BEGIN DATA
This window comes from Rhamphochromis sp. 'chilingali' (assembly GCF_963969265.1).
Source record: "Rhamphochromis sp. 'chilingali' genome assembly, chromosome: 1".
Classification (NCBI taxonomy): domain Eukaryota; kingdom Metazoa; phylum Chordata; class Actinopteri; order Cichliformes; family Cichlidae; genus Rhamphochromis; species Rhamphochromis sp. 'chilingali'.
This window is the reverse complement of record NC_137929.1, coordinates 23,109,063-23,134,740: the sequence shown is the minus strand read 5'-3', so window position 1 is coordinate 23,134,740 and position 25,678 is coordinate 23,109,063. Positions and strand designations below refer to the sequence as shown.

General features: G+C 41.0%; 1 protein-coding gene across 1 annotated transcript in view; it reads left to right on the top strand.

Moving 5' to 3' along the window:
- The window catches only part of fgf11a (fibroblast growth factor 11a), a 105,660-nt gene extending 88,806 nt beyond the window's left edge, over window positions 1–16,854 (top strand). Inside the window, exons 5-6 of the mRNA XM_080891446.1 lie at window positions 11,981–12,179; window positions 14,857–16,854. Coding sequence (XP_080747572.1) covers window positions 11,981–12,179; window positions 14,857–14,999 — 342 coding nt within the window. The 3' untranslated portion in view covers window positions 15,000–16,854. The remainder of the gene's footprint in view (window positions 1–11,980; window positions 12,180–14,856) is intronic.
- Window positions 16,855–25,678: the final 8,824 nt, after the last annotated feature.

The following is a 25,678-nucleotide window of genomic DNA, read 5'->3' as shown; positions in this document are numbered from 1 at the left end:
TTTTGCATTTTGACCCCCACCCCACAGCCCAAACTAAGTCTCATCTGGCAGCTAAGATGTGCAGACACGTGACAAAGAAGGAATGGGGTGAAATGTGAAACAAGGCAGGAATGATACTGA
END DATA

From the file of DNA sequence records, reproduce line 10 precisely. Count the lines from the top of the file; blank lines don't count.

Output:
TTTTGCATTTTGACCCCCACCCCACAGCCCAAACTAAGTCTCATCTGGCAGCTAAGATGTGCAGACACGTGACAAAGAAGGAATGGGGTGAAATGTGAAACAAGGCAGGAATGATACTGA